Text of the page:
VIP cabin concept unites East and West


Ameco and Lufthansa Technik have unveiled a narrow-body cabin concept called Nature’s Touch. The two companies formalized a cooperation to offer business aircraft services for Chinese clients at ABACE 2018. The concept was developed for the ACJ320, but could be adapted to the BBJ 737 airframe.

“The inheritance of intelligence and culture, and the combination of smartness and comfort in the cabin – all of this is the common expectation of Ameco and Lufthansa Technik technology,” said Feng Bin, deputy general manager of Ameco’s Beijing base and head of the aircraft cabin solutions product business unit. “The collision between the East and the West brings a new development direction for business jet cabin products.”

“With this new concept we want to showcase our joint vision for the next generation of cabin technology,” said Jan Grube, head of Asia sales at Lufthansa Technik. “Here, Chinese design and German technology play hand in hand. Lufthansa Technik’s many years of experience in perfect craftsmanship and engineering know-how and Ameco’s deep insights into the Chinese culture and customer wishes form a symbiosis that can fulfill every wish – expressed or unspoken – for Chinese customers.”

The cabin features a galley, a guest area, a lounge, a dining/meeting area, a cinema and a master bedroom. Flexible elements include a convertible divan, a coffee table in the multifunctional lounge, and a bar with transformable dividers.

Many traditional Chinese colors have been used, including creamy moonlight beige, bamboo green, jade and crimson. Subtle stripes simulating bamboo wood grain are complemented by natural materials including marble, leather, wool and silk. The aim was to include a diverse range of colors and textures to mirror the vitality of nature.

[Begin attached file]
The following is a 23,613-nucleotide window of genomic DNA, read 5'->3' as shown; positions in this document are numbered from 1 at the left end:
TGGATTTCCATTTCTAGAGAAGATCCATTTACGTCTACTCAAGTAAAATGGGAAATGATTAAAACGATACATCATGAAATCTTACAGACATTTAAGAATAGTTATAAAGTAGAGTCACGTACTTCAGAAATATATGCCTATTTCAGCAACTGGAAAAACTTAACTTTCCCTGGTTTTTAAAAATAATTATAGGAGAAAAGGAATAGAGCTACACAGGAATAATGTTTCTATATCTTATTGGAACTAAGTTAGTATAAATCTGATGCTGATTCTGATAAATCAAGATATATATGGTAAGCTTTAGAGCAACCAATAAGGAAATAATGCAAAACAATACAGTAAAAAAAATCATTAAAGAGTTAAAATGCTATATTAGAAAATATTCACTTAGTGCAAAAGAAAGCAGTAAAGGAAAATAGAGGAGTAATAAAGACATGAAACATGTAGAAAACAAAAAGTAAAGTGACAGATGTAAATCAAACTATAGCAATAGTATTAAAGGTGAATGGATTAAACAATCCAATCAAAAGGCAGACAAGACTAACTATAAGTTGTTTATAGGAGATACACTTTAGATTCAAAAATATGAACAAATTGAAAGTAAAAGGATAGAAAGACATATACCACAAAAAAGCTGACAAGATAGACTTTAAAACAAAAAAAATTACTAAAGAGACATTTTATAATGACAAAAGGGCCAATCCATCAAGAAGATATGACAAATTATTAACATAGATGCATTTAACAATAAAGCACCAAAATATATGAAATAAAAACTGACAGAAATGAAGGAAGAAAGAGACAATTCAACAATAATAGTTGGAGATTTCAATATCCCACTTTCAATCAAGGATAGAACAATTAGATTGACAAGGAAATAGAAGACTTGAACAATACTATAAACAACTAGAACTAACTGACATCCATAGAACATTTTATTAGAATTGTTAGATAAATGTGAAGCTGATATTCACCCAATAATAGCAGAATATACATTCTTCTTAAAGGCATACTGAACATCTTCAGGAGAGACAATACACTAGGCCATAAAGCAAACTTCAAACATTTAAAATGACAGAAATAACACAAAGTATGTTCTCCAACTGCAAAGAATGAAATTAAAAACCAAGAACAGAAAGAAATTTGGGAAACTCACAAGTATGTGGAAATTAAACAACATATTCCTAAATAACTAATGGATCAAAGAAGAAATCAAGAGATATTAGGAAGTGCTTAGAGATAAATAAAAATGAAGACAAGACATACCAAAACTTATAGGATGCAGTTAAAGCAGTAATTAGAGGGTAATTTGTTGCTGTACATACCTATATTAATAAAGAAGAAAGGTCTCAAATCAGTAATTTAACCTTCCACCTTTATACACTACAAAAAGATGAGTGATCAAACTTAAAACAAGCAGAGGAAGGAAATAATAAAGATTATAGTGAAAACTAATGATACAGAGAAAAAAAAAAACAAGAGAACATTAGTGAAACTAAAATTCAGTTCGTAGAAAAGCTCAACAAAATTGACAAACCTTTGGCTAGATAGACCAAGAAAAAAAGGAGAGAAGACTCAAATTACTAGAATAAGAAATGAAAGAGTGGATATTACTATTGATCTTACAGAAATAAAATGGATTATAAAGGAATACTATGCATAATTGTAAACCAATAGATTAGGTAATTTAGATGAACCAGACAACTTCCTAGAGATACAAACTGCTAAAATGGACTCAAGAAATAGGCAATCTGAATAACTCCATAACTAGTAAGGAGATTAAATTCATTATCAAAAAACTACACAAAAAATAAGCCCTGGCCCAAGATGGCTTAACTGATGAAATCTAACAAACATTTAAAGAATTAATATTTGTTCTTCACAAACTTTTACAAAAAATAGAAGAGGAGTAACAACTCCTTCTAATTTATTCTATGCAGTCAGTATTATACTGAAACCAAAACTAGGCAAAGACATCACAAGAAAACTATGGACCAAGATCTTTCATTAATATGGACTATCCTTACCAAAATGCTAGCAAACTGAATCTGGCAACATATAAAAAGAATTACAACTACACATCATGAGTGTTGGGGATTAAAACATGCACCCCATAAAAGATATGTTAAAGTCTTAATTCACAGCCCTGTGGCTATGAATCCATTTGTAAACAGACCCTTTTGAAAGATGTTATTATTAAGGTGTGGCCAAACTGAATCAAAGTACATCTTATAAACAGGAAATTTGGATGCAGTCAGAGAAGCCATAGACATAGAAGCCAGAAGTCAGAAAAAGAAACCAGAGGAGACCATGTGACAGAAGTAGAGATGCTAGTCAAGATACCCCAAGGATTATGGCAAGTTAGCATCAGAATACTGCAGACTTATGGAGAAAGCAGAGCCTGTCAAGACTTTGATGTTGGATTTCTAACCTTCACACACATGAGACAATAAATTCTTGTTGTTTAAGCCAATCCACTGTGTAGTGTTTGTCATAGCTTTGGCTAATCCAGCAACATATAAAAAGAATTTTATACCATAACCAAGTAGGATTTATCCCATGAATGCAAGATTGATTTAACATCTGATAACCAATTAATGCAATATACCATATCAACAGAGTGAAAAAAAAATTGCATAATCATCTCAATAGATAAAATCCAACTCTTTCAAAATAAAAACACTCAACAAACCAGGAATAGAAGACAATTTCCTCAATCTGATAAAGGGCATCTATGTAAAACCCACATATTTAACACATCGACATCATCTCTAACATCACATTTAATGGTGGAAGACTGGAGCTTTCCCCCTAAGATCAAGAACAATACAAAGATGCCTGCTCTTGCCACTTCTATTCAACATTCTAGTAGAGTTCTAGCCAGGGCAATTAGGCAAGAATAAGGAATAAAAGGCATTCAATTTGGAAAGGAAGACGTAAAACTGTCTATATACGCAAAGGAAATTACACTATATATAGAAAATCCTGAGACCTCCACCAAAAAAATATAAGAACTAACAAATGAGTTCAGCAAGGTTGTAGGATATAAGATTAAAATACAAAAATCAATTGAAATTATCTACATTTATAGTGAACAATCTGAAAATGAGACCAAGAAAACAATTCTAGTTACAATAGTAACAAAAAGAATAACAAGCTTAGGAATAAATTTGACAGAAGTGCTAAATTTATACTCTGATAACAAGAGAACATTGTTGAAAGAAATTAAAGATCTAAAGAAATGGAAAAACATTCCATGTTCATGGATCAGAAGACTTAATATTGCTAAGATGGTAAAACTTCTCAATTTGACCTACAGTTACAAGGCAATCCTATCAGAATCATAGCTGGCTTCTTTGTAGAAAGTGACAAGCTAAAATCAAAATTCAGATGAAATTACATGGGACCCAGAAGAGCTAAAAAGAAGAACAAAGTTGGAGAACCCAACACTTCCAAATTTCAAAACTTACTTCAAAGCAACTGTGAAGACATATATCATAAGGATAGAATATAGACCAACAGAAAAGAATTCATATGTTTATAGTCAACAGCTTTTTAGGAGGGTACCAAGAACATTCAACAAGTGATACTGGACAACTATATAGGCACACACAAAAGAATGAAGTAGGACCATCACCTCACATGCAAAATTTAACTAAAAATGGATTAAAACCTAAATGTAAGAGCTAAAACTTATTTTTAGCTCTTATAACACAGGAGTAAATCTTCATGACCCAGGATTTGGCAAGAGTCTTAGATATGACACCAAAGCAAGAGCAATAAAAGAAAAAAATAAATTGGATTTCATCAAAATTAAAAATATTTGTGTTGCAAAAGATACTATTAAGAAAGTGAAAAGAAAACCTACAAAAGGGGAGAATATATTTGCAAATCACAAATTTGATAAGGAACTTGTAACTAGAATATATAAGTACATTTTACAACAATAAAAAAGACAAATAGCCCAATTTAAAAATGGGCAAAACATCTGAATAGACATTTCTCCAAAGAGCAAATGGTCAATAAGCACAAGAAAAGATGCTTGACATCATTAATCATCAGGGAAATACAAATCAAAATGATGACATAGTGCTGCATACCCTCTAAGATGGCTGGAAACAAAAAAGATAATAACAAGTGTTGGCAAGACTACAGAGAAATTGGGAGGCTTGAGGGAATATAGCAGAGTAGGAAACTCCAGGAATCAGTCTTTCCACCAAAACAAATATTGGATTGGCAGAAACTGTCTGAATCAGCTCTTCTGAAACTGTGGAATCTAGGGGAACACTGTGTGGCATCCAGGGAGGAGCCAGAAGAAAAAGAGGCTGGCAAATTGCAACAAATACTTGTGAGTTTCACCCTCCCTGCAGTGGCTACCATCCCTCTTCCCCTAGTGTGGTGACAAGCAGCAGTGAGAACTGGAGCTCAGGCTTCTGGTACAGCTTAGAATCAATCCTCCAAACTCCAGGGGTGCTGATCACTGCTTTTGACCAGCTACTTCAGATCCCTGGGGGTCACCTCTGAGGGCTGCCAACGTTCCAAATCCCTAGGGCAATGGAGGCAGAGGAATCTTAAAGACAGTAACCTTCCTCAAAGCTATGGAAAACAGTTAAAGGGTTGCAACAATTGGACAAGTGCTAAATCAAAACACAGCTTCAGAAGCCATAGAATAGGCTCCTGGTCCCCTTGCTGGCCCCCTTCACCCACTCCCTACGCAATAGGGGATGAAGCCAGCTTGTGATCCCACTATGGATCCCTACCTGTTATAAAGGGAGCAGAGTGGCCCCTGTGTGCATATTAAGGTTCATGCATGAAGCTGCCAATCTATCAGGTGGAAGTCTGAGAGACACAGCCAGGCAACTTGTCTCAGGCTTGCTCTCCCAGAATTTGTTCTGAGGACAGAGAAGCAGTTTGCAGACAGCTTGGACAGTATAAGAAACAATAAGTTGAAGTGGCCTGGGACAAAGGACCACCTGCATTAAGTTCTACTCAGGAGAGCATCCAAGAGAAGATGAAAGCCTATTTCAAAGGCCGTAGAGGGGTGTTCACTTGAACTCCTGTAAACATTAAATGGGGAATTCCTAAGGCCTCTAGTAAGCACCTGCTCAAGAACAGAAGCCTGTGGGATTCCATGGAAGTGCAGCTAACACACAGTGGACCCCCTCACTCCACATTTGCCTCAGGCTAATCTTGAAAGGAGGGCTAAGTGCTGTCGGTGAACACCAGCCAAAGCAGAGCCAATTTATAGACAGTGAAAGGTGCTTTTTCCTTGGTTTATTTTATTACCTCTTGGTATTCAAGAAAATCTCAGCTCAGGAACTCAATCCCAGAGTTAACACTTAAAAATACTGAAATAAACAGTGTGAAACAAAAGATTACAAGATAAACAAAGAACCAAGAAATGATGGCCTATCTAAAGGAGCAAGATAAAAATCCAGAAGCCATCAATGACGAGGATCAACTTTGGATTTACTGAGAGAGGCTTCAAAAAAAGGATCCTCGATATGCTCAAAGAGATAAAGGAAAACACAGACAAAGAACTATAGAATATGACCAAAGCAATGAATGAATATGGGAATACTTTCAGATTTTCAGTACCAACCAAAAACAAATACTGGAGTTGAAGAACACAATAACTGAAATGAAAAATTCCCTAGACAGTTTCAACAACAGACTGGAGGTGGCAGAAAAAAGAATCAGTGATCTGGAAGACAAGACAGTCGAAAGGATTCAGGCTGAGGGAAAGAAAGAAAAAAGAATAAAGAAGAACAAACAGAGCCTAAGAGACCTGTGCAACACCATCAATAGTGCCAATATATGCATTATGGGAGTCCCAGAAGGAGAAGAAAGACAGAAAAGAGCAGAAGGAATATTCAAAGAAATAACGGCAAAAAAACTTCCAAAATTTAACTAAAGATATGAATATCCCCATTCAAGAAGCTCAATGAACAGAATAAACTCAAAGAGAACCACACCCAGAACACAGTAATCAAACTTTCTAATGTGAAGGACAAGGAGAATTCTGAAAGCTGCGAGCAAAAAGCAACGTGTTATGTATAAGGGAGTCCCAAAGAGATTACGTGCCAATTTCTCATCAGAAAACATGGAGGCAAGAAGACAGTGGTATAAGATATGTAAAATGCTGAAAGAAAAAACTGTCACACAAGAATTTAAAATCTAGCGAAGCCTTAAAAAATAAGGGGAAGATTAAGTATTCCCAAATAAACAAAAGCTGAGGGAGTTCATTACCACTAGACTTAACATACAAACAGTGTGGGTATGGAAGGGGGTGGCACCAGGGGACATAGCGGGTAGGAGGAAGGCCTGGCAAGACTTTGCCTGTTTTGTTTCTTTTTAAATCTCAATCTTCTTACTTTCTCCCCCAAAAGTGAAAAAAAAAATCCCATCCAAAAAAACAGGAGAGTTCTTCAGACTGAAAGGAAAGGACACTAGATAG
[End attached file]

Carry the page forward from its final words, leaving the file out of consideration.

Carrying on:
Bamboo, which stands tall and straight, has been a symbol of character since ancient times. Therefore, the designers extracted bamboo elements (such as the knuckles and leaves) and used them geometrically, to embody Eastern culture while achieving a modern aesthetic.

To create a convenient and comfortable flight experience, all interfaces are integrated into the cabin environment subtly. For example, there are hidden passenger system control (PCU) units, intelligent cabin signs, smart touchscreen desktops, smart window shade glass and ambient lights. Roll-up/down screen technology has been implemented in the cinema. The designers also envisage voice and gesture recognition being incorporated to simplify the CMS and IFE interface.

The cabin would offer various scenarios to correspond with passengers’ requirements. In business mode, the displays could show live data from global business networks, connected via cloud services. Passengers could charge their PEDs wirelessly on many horizontal surfaces, and take advantage of video conferencing and full connectivity provided by a high-speed internet connection. The lighting would also help to create a business-like ambience, while the integrated bar closes off the meeting area.

In a leisure and entertainment scenario, the cabin displays would show data from music and entertainment servers and visualize the music mood. Projections on the lining and ceiling could enhance the feeling of relaxation. The bar area would be open, with open roller shutters as well as a consistent lighting concept connecting the lounge with the dining area. A cinema room completes the entertainment package. It would feature a 75in screen, which the companies believe to be the largest in a narrow-body, as well as ambient lights and a new louvered ceiling concept.

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Izzy has been part of the Business Jet Interiors International team since its second issue, and the editor since 2011. She also edits Auditoria and Railway Interiors International. Outside of work, Izzy is rediscovering her love of art by learning how to paint with watercolors.

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